Talking citizen journalism at miniBarCamp

Equal Access Nepal, an INGO, organized the Kathmandu miniBarCamp yesterday as a part of its to-be-launched-project on media workers’ network and citizen journalism platform.

I was asked to recount my experience of blogging during the Royal Regime 2005/06 and talk on citizen journalism. Other speakers who participated include Saurav Dhakal (on his storycycle project), Sarun Maharjan (on Web 2.0 and social media) and Dipak Jung Hamal (on his research on practices of citizen journalism by Nepali televisions). There were few participants but the discussion turned out to be lively and I really enjoyed being there.

When I talked about citizen journalism, I focused on a point that the ‘letter to editor’ columns of newspapers, or ‘people’s voice’ slot of televisions are not citizen journalism (in its purest form). I am skeptical about possible implementation of citizen journalism by mainstream media, I do accept that giving more space or time to such columns/slots are welcome (and a derivative of citizen journalism).

For my stance, I was not happy with the theoretical definition of citizen journalism when the practices of citizen journalism in Nepali television was discussed. And, to clarify my stance, I will be writing a separate blog post (a little bit of academic-type writing) on what’s citizen journalism and what’s not in a couple of weeks.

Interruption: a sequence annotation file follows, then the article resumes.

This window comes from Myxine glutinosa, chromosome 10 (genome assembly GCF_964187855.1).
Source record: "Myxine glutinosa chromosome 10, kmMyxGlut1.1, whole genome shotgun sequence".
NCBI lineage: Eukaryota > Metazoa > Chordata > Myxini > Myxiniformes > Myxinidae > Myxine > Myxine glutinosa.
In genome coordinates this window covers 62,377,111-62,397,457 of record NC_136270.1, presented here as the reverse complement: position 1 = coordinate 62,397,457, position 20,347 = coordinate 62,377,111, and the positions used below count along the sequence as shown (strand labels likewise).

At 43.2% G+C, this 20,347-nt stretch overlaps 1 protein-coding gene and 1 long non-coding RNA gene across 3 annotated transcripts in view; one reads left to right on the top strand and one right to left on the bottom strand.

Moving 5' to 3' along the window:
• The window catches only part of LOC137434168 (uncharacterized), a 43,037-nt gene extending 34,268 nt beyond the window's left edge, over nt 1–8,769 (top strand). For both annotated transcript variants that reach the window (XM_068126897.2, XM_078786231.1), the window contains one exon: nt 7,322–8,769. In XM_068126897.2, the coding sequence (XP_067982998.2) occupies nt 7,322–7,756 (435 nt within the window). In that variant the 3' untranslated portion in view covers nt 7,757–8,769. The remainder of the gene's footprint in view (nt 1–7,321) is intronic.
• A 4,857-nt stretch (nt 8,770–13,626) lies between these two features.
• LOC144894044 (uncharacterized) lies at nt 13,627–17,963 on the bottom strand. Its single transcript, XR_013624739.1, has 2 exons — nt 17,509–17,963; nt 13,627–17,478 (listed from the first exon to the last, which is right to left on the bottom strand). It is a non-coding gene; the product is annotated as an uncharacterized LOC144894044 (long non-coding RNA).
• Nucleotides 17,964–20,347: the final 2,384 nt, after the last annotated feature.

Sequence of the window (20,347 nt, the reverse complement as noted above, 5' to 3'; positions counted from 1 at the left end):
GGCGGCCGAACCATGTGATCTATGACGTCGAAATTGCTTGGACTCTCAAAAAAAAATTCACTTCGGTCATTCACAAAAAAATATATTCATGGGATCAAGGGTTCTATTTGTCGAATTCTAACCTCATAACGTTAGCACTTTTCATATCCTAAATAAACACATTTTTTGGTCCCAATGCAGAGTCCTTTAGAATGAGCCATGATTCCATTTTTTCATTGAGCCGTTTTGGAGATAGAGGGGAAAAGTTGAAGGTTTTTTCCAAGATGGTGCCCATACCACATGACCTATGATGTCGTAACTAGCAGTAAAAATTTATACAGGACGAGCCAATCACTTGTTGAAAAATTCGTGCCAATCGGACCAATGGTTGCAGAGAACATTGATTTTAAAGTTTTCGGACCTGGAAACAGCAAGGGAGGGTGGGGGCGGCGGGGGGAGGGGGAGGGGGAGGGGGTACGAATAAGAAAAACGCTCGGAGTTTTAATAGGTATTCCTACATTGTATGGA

Saurav’s StoryCycle – a project still to take a full shape – is more about generating news stories in communities by the members of communities and by some mean (including but not limited to mass media, public screening or DVDs) feeding it back to the community itself. Since I first learned about the project, I feel excited and I really want to see it in action.

Equal Access Nepal’s project is an ambitious project – they hope to give a platform to media workers to share their ideas, stories and information (something like Publish2 – I don’t have a complete idea of implementation though) and also provide those journalists with legal protection when needed.

The other part of the project is more related to launching a citizen journalism platform where people can have their say – by sending email, directly uploading their content, or sending snail-mail or by recording their stories in a toll-free number or sending SMS (wow, that’s almost all means). They will employ some transcribers to transcribe spoken words.

I am not sure if the citizen journalism platform will succeed to a point where it becomes ‘very important’ source of information. But I do sincerely hope that it will succeed to a point that a lot of people will understand they could disseminate information using web. That learning will be instrumental if, for some reasons, the mainstream media fails and citizen journalism is required to fill in the gap (as that happened during the Royal Regime).

These days, any new web-thing has to begin with uncertain future and this project will not be an exception but it’s a pioneering project in Nepal’s context and I want to see it being successful.

The event was liveblogged and the archive of the live blog is here.

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